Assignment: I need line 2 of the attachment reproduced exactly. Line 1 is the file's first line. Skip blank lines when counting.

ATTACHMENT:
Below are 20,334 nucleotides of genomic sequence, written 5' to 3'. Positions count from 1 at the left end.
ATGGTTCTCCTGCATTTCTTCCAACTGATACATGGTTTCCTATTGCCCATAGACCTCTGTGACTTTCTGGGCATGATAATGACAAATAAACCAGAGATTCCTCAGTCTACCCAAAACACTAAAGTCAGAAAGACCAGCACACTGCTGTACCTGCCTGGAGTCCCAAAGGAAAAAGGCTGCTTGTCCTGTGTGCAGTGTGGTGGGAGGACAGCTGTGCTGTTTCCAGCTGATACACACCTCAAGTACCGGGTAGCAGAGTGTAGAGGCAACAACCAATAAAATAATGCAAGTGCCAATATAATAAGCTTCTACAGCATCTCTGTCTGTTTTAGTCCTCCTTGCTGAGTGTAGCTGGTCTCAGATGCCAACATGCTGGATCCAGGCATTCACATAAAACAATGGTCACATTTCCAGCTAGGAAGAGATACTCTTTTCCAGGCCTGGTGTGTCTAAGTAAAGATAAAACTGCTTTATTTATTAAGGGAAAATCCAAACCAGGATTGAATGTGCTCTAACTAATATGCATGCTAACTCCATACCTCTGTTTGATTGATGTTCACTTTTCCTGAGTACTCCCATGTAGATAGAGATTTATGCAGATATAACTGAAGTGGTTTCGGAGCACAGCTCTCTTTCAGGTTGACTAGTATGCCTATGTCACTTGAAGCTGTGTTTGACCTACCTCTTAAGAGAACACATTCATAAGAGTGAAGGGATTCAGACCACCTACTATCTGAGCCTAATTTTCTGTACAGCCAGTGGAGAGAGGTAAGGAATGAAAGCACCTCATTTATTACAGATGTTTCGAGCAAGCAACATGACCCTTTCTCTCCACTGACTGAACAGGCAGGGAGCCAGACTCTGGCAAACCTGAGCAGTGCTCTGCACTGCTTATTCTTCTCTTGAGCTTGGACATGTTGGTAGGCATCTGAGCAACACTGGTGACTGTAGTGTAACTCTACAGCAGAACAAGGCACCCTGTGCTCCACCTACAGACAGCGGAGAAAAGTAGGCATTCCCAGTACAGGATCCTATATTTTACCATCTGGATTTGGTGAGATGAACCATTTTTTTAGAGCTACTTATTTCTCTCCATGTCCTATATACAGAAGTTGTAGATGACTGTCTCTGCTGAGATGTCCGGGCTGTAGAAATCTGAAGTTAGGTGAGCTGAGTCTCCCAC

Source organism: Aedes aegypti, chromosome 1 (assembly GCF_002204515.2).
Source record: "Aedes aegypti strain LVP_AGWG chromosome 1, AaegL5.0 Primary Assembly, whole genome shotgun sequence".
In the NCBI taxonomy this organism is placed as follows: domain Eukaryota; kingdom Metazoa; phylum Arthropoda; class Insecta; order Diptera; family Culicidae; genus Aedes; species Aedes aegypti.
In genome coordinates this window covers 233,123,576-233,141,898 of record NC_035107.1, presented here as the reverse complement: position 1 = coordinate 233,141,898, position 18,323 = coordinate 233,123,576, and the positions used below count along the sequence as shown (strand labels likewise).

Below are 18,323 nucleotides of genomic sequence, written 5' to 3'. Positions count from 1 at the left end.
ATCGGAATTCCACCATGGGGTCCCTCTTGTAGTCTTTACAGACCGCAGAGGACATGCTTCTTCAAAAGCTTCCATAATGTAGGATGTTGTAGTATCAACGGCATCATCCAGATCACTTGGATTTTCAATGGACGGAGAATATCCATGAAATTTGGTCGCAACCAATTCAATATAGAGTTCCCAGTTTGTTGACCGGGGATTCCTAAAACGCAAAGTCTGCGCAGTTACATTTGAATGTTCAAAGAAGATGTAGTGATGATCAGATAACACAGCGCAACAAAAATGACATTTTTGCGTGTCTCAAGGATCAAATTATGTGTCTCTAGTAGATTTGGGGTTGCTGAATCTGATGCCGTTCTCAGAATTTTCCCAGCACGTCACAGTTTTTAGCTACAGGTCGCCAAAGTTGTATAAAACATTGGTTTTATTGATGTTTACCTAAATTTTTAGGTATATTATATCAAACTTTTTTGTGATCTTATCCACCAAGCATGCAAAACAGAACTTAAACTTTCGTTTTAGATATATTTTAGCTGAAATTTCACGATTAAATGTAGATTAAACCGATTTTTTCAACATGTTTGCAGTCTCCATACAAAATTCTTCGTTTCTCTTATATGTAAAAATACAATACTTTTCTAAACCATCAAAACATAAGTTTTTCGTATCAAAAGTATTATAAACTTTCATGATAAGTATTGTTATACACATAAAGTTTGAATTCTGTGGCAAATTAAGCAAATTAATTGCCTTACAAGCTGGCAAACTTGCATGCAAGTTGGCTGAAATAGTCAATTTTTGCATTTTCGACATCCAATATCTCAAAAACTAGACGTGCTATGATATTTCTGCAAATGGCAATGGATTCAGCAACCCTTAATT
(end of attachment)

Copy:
ATGGTTCTCCTGCATTTCTTCCAACTGATACATGGTTTCCTATTGCCCATAGACCTCTGTGACTTTCTGGGCATGATAATGACAAATAAACCAGAGATTCCTCAGTCTACCCAAAACACTAAAGTCAGAAAGACCAGCACACTGCTGTACCTGCCTGGAGTCCCAAAGGAAAAAGGCTGCTTGTCCTGTGTGCAGTGTGGTGGGAGGACAGCTGTGCTGTTTCCAGCTGATACACACCTCAAGTACCGGGTAGCAGAGTGTAGAGGCAACAACCAATAAAATAATGCAAGTGCCAATATAATAAGCTTCTACAGCATCTCTGTCTGTTTTAGTCCTCCTTGCTGAGTGTAGCTGGTCTCAGATGCCAACATGCTGGATCCAGGCATTCACATAAAACAATGGTCACATTTCCAGCTAGGAAGAGATACTCTTTTCCAGGCCTGGTGTGTCTAAGTAAAGATAAAACTGCTTTATTTATTAAGGGAAAATCCAAACCAGGATTGAATGTGCTCTAACTAATATGCATGCTAACTCCATACCTCTGTTTGATTGATGTTCACTTTTCCTGAGTACTCCCATGTAGATAGAGATTTATGCAGATATAACTGAAGTGGTTTCGGAGCACAGCTCTCTTTCAGGTTGACTAGTATGCCTATGTCACTTGAAGCTGTGTTTGACCTACCTCTTAAGAGAACACATTCATAAGAGTGAAGGGATTCAGACCACCTACTATCTGAGCCTAATTTTCTGTACAGCCAGTGGAGAGAGGTAAGGAATGAAAGCACCTCATTTATTACAGATGTTTCGAGCAAGCAACATGACCCTTTCTCTCCACTGACTGAACAGGCAGGGAGCCAGACTCTGGCAAACCTGAGCAGTGCTCTGCACTGCTTATTCTTCTCTTGAGCTTGGACATGTTGGTAGGCATCTGAGCAACACTGGTGACTGTAGTGTAACTCTACAGCAGAACAAGGCACCCTGTGCTCCACCTACAGACAGCGGAGAAAAGTAGGCATTCCCAGTACAGGATCCTATATTTTACCATCTGGATTTGGTGAGATGAACCATTTTTTTAGAGCTACTTATTTCTCTCCATGTCCTATATACAGAAGTTGTAGATGACTGTCTCTGCTGAGATGTCCGGGCTGTAGAAATCTGAAGTTAGGTGAGCTGAGTCTCCCAC